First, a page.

I finished this rather odd book this week. I'm still not quite sure what to make of it, or my reaction to it.
I do like the basic setup of the story. The mouse and his child are tin wind-up toys and are essentially searching for family and home, having been discarded by the family that bought them. They want to reunite with an elephant and seal who they shared time with in a toy shop and make a family. That's sweet, and the longing for family and home is a lovely background to many a good story. The Mouse and His Child is a bit of a quest story, with baddies along the way, and their arch nemesis, Manny Rat, is a pretty good villain. I liked the world of Manny's dump lair very much.
I didn't particularly like or understand the increasingly bizarre characters they met along the way. While the Caws of Art is a very clever name (which brought to mind The Phantom Tollbooth, which I didn't overly like either, while still respecting its cleverness), I didn't understand what they were going on about most of the time, and the muskrat and C. Serpentina just got more and more bizarre.
'Why into Here often equals There, and so one moves about.'
I don't know all that much about Russell Hoban but got to wondering how much acid he did in the 60s. It also made me think of Lewis Carroll. Although I now know that the Caws of Art play that I didn't understand at all is a parody of Samuel Beckett's Endgame and Waiting for Godot- allusions that were clearly lost on me.
The considerations of infinity and ones place in the universe were more comprehensible for me. And so more enjoyable. I liked the notion of infinity being beyond the last visible dog, and that clearly the recurring Bonzo can had something to do with it.
Standing as he was on uneven ground, the child was tilted at such an angle that he too saw the Dog Star, beyond his father's shoulder. He had never looked up at the sky before, indeed, he had as yet seen little of the earth, and even that little was more frightening than he imagined. At first the icy glitter of the far-off star was terrifying to him; he sensed a distance so vast as to reduce him to nothing. But as he looked and looked upon that steady burning he was comforted a little; if he was nothing, so also was this rat and all the dump. His father's hands were firm on his, and he resolved to see what next the great world offered.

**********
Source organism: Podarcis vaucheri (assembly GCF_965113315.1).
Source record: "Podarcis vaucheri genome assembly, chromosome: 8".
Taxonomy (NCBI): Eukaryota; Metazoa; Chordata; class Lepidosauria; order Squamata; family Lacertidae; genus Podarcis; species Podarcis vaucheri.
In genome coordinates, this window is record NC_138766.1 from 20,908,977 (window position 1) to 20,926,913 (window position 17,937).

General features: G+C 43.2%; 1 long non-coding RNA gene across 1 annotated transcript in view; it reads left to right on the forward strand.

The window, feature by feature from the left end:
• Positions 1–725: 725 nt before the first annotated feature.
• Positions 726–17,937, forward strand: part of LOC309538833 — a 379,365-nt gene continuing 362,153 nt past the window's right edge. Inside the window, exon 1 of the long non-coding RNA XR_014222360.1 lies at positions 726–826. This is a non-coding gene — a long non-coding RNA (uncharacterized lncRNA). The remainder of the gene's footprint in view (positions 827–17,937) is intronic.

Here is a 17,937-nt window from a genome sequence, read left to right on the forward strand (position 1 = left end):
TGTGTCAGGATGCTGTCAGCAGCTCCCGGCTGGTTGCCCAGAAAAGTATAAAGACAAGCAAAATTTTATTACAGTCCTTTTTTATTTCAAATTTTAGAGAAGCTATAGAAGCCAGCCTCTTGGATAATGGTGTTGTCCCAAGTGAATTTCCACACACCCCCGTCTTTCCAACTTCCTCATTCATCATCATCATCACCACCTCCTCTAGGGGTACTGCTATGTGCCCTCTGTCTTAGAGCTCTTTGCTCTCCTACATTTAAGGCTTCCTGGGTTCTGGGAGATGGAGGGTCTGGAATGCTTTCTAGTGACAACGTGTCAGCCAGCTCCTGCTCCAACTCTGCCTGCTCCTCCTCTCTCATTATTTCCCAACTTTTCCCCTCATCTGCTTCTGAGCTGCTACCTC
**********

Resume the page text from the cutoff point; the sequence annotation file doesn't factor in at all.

I did really like his many beautiful descriptive passages scattered throughout the book.
Glittering above the pond she flew away, lilting on the warm wind like a song in the sunlight, like a sigh in the summer air.
Springtime passed. The flickering play of shadows from the leaves above dappled the depths below, and the mud on the bottom smelled of summer. Water striders darted on silver points of light far above the heads of the mouse and his child, and fish leaped after hovering mayflies, to fall back with bright splashes that spangled the quivering water ceiling.
And Hoban uses such a magnificent vocabulary, that certainly stretched me at times. Gibbous. Mansard. Dormer. Parapet. All good. But chthonic and rataplan? Some of the vocabulary though gave the book a much more dated feel to me than the 1960s. Perhaps it is all because of the pre-electronic era toys too? It is nice to have a bittern as a character though! Another word not heard all that often. Being transported by birds seems a bit of an easy way out at times, and Master Wicker will now always relate it back to The Hobbit. There aren't that many ways for wind-up toys to travel around the countryside though are there?
I found the ending a bit odd, all redemeptive and rather biblical, some of which didn't work for me. Ultimately I suppose it's a tale of persistence, relentless optimism, and pressing on regardless (the motto of my bushwalking club at uni).
She had been taken to a house much grander than the one on the counter, and there she had endured what toys endure. She had been smeared with jam and worried by the dog, she had been sat upon, and she had been dropped. She had been made to pull wagons, had been shot at by toy cannons, and had been left out in the rain until her works had rusted fast and she was thrown away. Still she endured, and deep within her tin there blazed a spirit that would not be quenched. Though the heavens should fall, she knew that justice one day would be done. That day, and that day only was what she lived for: to pace again with swinging trunk beside the windows of the mansion that was hers; to know again the stately mode of life that was her due. In the meantime, here was a rat to be encountered, and he should be confronted firmly, as she had encountered all adversity so far.
Still, a book that clearly gives us much to ponder, and I'm glad to have read it. It seems the philosophical aspects have won The Mouse and His Child many adult fans. I'm sure it would be worthy of a reread, and as ever my TBR has grown as I've learnt about Russell Hoban's other books, including possibly his most famous adult book, Riddley Walker.